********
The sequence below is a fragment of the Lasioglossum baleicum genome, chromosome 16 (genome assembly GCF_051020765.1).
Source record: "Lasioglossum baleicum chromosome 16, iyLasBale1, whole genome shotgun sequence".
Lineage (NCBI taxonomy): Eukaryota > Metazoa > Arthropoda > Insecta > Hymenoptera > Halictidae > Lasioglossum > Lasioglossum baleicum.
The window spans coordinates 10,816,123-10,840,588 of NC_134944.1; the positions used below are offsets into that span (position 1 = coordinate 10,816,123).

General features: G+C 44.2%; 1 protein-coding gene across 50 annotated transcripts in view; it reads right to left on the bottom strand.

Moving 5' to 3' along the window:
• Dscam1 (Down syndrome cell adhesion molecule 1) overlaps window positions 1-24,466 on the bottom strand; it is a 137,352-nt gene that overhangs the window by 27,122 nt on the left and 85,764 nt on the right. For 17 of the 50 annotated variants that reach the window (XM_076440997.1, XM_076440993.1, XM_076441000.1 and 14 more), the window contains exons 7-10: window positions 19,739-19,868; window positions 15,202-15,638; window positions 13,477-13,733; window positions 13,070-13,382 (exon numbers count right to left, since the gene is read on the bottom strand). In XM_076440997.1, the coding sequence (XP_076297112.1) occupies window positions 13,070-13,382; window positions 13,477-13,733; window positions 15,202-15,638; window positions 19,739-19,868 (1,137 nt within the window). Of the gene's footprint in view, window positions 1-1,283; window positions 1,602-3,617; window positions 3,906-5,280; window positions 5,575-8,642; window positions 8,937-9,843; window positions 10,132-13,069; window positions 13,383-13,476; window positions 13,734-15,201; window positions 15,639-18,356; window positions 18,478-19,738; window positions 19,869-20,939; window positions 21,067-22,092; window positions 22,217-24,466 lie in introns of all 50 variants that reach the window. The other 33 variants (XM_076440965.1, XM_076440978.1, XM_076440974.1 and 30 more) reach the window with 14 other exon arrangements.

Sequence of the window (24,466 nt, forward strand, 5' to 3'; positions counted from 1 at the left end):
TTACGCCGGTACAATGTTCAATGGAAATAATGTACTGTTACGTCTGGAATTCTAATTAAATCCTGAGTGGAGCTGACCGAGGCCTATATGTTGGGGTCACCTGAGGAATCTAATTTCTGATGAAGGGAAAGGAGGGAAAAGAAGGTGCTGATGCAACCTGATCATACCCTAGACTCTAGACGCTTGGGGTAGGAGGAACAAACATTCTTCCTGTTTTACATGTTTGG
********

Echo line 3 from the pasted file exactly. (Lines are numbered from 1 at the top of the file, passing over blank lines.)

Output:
Lineage (NCBI taxonomy): Eukaryota > Metazoa > Arthropoda > Insecta > Hymenoptera > Halictidae > Lasioglossum > Lasioglossum baleicum.